The hopper-dropper rig is a very popular technique used across the nation to catch trout, but it is usually for the freshwater version swimming in the fast-flowing streams in the mountains.
One Georgetown guide has adopted the hopper-dropper for saltwater trout, with excellent successes.
Jeff Lattig of Living Water Guide Service specializes in saltwater fly fishing for speckled trout, redfish and flounder. He has spent hours in mountain streams and figured the hopper-dropper would work very well for his saltwater opponents. It involves a tandem rig — one lure floating and one sinking.
“I rig up a Bob’s Banger or gurgler followed by a dropper like you would trout fishing in freshwater,” Lattig said. “While it seems kind of unusual technique for saltwater fishing, bottom line, it works.”
Lattig’s rig consists of a gurgler or popper fly followed by 12 to 18 inches of leader and a small Clouser minnow or shrimp imitation fly with little weight.
For anglers who shy away from fly-casting in saltwater, Lattig will rig a hopper-dropper rig on spinning gear, with a small artificial shrimp like a D.O.A., Billy Bay or Vudu under a topwater chugger. The chugger will work just like a popping cork with the shrimp trailing behind. Also, a small baitfish imitation or grub could be tied under a topwater plug to get good results.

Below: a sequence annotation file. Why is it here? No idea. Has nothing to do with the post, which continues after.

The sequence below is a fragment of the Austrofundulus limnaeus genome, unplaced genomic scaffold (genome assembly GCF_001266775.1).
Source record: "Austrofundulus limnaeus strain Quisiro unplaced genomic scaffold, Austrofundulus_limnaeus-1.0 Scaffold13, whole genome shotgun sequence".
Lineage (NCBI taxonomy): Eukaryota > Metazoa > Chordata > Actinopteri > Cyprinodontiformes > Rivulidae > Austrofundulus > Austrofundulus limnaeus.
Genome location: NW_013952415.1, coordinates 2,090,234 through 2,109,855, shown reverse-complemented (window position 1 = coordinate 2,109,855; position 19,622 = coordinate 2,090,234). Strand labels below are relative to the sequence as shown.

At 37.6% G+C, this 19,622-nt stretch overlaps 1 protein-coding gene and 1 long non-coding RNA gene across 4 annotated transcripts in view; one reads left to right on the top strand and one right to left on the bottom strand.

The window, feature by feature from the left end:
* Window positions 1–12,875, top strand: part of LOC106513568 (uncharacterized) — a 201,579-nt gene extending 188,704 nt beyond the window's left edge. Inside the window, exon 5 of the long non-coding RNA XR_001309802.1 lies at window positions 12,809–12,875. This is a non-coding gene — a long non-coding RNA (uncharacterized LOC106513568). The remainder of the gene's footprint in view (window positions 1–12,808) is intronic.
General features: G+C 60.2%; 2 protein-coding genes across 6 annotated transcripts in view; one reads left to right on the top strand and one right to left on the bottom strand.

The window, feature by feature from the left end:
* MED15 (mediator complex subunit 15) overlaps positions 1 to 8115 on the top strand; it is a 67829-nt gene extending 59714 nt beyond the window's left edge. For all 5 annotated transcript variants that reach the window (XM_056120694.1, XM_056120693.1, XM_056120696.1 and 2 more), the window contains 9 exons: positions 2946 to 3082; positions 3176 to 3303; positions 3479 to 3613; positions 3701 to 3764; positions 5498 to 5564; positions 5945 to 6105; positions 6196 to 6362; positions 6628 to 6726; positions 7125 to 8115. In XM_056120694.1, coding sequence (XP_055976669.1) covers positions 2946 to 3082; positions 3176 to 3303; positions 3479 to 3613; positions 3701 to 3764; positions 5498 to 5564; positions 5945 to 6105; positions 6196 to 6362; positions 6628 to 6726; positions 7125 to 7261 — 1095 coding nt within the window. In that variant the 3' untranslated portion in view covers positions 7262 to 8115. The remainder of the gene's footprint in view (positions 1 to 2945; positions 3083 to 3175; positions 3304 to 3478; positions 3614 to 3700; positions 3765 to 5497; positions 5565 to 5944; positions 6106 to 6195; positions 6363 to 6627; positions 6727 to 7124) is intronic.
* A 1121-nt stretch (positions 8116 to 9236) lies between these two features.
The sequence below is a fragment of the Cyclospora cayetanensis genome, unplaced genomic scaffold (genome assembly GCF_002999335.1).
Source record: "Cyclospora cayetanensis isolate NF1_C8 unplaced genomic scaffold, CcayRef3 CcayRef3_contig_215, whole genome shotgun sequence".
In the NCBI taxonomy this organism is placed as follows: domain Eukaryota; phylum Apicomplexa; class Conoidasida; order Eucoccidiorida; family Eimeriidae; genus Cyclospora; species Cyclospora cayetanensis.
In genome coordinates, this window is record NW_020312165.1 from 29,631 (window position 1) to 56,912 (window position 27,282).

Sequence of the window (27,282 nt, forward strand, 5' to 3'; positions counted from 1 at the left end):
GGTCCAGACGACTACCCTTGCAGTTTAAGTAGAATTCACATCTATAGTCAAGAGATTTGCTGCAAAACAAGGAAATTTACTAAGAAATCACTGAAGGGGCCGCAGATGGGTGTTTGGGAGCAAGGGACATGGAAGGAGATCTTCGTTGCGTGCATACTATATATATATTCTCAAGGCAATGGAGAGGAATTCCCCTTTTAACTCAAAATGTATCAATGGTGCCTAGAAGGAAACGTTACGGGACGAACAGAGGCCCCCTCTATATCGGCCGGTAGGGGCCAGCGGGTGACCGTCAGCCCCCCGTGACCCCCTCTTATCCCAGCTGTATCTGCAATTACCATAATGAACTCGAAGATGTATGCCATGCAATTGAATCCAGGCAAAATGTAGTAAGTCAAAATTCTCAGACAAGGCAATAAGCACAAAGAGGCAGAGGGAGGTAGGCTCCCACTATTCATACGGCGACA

On days when trout are striking short on top or when the bite is slow, the dropper rig may be just too much to ignore. Lattig allows anglers to fish both topwater and a sinking or suspending lure at the same time, providing added sound and an extra set of hooks in the water. If anglers are lucky, they may end up with a fish on both the surface lure and the submersible at the same time.